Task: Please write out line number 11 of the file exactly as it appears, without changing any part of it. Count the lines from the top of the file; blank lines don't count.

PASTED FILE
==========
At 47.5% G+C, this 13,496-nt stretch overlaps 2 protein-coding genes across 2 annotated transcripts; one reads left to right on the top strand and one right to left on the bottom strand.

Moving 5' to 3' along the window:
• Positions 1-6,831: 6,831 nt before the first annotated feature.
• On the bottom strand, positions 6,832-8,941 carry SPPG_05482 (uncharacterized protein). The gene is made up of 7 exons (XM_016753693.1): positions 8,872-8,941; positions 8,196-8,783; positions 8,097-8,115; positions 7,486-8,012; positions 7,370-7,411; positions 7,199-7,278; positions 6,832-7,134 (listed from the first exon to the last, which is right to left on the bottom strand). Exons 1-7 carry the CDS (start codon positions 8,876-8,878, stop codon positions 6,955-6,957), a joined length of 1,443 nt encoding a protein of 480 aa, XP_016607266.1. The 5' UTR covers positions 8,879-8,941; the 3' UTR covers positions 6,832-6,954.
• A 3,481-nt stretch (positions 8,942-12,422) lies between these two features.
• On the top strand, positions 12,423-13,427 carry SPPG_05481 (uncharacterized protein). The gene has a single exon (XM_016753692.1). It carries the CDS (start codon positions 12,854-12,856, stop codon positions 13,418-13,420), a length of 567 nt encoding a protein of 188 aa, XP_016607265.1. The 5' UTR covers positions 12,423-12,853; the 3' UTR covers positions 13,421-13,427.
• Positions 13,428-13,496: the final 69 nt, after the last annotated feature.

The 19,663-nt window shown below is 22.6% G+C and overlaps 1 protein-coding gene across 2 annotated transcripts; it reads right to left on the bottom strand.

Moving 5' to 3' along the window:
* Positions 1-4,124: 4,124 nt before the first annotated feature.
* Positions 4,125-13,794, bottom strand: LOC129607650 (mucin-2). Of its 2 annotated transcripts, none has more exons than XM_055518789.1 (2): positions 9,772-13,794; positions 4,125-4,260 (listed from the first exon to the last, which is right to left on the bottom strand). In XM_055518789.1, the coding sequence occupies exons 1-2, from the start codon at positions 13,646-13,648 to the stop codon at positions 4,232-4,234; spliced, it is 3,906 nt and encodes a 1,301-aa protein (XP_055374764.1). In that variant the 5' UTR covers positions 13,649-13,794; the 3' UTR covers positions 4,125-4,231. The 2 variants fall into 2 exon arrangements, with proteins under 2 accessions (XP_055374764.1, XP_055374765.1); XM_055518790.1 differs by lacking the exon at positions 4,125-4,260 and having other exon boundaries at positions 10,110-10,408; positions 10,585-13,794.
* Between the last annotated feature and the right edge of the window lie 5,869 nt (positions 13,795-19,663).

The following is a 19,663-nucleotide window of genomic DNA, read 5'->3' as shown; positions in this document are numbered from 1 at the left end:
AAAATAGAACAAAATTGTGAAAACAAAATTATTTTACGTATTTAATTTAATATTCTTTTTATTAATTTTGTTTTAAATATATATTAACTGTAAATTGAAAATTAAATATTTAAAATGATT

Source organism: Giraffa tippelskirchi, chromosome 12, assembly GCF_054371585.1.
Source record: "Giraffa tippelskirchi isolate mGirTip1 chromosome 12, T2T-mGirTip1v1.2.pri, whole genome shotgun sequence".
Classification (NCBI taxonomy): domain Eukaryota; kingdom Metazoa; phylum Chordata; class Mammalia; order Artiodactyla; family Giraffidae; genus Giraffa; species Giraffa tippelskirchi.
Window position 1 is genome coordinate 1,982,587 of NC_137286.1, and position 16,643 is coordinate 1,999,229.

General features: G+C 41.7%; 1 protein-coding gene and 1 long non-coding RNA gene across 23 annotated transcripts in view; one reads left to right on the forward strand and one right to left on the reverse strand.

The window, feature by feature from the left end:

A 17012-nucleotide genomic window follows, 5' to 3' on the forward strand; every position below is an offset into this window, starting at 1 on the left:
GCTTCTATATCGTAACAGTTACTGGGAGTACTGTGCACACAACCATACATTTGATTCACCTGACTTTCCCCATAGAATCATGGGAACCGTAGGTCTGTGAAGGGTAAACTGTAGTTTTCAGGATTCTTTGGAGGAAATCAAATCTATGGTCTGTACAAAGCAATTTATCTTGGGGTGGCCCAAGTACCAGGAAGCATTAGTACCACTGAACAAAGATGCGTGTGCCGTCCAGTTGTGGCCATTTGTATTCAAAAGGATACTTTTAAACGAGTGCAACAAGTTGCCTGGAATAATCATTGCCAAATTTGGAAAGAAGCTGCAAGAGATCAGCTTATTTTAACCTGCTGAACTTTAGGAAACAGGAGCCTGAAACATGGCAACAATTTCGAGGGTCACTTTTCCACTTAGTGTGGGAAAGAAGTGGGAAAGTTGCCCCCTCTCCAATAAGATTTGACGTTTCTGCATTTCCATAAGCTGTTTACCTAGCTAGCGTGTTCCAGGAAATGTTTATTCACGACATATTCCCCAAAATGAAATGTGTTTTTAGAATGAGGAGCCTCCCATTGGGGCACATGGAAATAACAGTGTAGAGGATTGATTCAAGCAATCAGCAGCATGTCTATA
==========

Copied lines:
* Positions 4,125-13,794, bottom strand: LOC129607650 (mucin-2). Of its 2 annotated transcripts, none has more exons than XM_055518789.1 (2): positions 9,772-13,794; positions 4,125-4,260 (listed from the first exon to the last, which is right to left on the bottom strand). In XM_055518789.1, the coding sequence occupies exons 1-2, from the start codon at positions 13,646-13,648 to the stop codon at positions 4,232-4,234; spliced, it is 3,906 nt and encodes a 1,301-aa protein (XP_055374764.1). In that variant the 5' UTR covers positions 13,649-13,794; the 3' UTR covers positions 4,125-4,231. The 2 variants fall into 2 exon arrangements, with proteins under 2 accessions (XP_055374764.1, XP_055374765.1); XM_055518790.1 differs by lacking the exon at positions 4,125-4,260 and having other exon boundaries at positions 10,110-10,408; positions 10,585-13,794.